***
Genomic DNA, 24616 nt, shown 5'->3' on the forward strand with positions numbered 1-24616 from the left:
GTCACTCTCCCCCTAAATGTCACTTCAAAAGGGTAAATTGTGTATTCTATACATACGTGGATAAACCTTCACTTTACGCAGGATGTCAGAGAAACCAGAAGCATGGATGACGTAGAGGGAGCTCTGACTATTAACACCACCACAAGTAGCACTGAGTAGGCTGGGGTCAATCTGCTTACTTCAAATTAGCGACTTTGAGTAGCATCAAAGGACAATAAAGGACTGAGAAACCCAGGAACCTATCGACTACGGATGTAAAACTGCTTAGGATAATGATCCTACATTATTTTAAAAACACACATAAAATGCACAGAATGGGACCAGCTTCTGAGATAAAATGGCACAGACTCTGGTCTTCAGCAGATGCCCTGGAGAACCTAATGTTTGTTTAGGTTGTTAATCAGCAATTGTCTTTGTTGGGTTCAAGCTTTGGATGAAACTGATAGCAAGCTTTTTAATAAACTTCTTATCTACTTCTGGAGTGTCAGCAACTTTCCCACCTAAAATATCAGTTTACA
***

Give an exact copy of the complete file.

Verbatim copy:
Genomic DNA, 24616 nt, shown 5'->3' on the forward strand with positions numbered 1-24616 from the left:
GTCACTCTCCCCCTAAATGTCACTTCAAAAGGGTAAATTGTGTATTCTATACATACGTGGATAAACCTTCACTTTACGCAGGATGTCAGAGAAACCAGAAGCATGGATGACGTAGAGGGAGCTCTGACTATTAACACCACCACAAGTAGCACTGAGTAGGCTGGGGTCAATCTGCTTACTTCAAATTAGCGACTTTGAGTAGCATCAAAGGACAATAAAGGACTGAGAAACCCAGGAACCTATCGACTACGGATGTAAAACTGCTTAGGATAATGATCCTACATTATTTTAAAAACACACATAAAATGCACAGAATGGGACCAGCTTCTGAGATAAAATGGCACAGACTCTGGTCTTCAGCAGATGCCCTGGAGAACCTAATGTTTGTTTAGGTTGTTAATCAGCAATTGTCTTTGTTGGGTTCAAGCTTTGGATGAAACTGATAGCAAGCTTTTTAATAAACTTCTTATCTACTTCTGGAGTGTCAGCAACTTTCCCACCTAAAATATCAGTTTACA